As we continue to push for a universal database of information on pediatric cancers and other childhood diseases and disorders, we see tremendous value in this approach for fighting other conditions that strike in childhood, such as autism and attention deficit hyperactivity disorder (ADHD).

Approximately 15,780 children and adolescents are diagnosed with cancer each year in the U.S. – an average of 43 kids a day.

An estimated 1 out of 42 boys and 1 in 189 girls are diagnosed with autism, while an estimated 11 percent of all children ages 4 to 17 have ADHD.

At Bridge To A Cure, we are dedicated to tearing down the five deadly barriers impeding the search for cures, with a focus on childhood cancer. Foremost among these, we advocate for creating robust databases and using artificial intelligence to find solutions.

The fact is, we need to be data smart when it comes to all diseases affecting kids.

Science is finally beginning to move in this direction on biomedical data related to cancer. For instance, St. Jude Children’s Research Hospital just released the most comprehensive analysis yet of the genomic alterations leading to cancer in children. This “pan-cancer analysis” revealed that only 45 percent of the mutated genes driving cancer in children are the same as the genes driving cancer in adults. The research affirms the need for pediatric-specific precision therapies, its authors say.

“The results really bring home the message that pediatric cancer patients are not small adults and their disease should not be treated as if that were the case,” said corresponding author Jinghui Zhang, Ph.D., chair of the St. Jude Department of Computational Biology.

This is a good reason why we need to invest more in fighting pediatric cancer, starting by creating a robust national database.

The Treehouse Childhood Cancer Initiative at UC Santa Cruz is working to see that genomic data on pediatric cancer is shared between institutions. David Haussler, professor and Scientific Director of the UC Santa Cruz Genomics Institute, founded the organization. He is also a principal investigator of the California Kids Cancer Comparison, which collaborates with other researchers and physicians across the US using large-scale bioinformatics to analyze patients’ tumors. Their goal is to “do the most complete analysis” of each child’s tumor genome, and “leave no stone unturned” when it comes to looking for possible drug targets, Haussler says.

Sharing data is a terrific first step. But we also need to collect that data in one place and leverage the analytical capability of artificial intelligence and predictive algorithms to detect and cure cancer.

Dr. Samuel L. Volchenboum, an expert in pediatric cancers and blood disorders and director of the Center for Research Informatics at the University of Chicago, is among those working to compile cancer data.

“Ultimately, the goal is to have data collected all over the world using standardized data dictionaries and then making those data available in a de-identified format to the worldwide research community for study,” he said in an article in “Of course, there are myriad issues with doing this – everything from lack of data standards, to worries about security and privacy, to issues with data embargo and proprietary claims. But these issues are surmountable, and I continue to be highly optimistic about our success.”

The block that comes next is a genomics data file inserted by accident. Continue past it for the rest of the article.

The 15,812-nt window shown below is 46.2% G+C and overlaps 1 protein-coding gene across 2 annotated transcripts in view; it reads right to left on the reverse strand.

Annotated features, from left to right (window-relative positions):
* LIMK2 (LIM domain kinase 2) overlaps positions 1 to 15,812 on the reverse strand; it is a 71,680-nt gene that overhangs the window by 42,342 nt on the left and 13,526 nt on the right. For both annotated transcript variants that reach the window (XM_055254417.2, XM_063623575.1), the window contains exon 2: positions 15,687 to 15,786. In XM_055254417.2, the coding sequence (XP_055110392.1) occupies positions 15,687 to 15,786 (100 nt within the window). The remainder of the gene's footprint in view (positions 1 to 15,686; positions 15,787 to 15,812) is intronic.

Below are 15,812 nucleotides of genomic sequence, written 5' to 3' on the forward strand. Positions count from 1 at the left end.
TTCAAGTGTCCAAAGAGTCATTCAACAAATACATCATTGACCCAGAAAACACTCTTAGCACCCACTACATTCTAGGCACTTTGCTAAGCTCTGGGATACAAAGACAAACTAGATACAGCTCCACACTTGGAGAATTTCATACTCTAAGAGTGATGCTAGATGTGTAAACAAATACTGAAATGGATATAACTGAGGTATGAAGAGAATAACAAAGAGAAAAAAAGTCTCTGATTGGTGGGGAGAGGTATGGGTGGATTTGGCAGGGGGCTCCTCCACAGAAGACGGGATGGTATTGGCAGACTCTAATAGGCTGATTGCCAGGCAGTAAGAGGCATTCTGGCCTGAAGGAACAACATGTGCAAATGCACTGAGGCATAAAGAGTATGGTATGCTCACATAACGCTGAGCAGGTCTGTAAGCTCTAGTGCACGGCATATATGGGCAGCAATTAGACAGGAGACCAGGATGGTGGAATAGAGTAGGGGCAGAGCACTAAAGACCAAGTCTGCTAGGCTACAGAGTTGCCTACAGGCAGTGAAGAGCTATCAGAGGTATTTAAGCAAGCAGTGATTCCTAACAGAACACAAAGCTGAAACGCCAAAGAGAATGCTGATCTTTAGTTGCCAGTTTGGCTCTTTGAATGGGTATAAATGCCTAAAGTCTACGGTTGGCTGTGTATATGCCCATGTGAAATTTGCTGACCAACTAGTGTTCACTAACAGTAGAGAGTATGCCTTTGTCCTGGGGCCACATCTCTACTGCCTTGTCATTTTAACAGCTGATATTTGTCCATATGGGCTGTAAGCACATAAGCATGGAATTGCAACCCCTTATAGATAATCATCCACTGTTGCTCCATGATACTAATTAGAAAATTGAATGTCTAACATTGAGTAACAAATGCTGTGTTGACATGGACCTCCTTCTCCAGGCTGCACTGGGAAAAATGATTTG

According to Volchenboum, we have a long way to go before the data are actually collected in a standardized fashion, and shared.

“Of course, there must be an incentive for a clinician or researcher to share their data,” he said. “There must be the right kind of governance in place to assure data contributors that the data will be kept safe and shared only under appropriate conditions and with the proper attribution. This is one of the most thorny areas and must be addressed through data sharing agreements.”

His comments underscore some of the challenges to establishing a truly universal database to fight childhood cancer.

Woman filing medical records in a storage facility

But, as he notes, these barriers are “surmountable.” So we must overcome them.

Leaders in bioinformatics such as Haussler and Volchenboum see the need to share universal, standardized data in the fight against childhood cancer. This approach is ripe for tackling all diseases that strike in childhood, including asthma, diabetes, cystic fibrosis, and conditions from autism to ADHD.

While we are at it, we could (and should) enlist big data and artificial intelligence to combat problems such as bullying, and help identify children who are at risk of violent behavior so that we can get them help before they cause harm to themselves or others.

Pulling together research, patient information, epidemiology, and hard data on alternative as well as conventional treatments is the key to harnessing the technological power that is now at our fingertips. We need leaders in government and medical science to see the potential we now hold in our hands, and tear down the barriers to life-saving treatments.

Leave a Reply

Meet Waffles™

Waffles wants to share some fun with a young person in your life. This plush puppy is reserved for our generous donors who give $500 or more.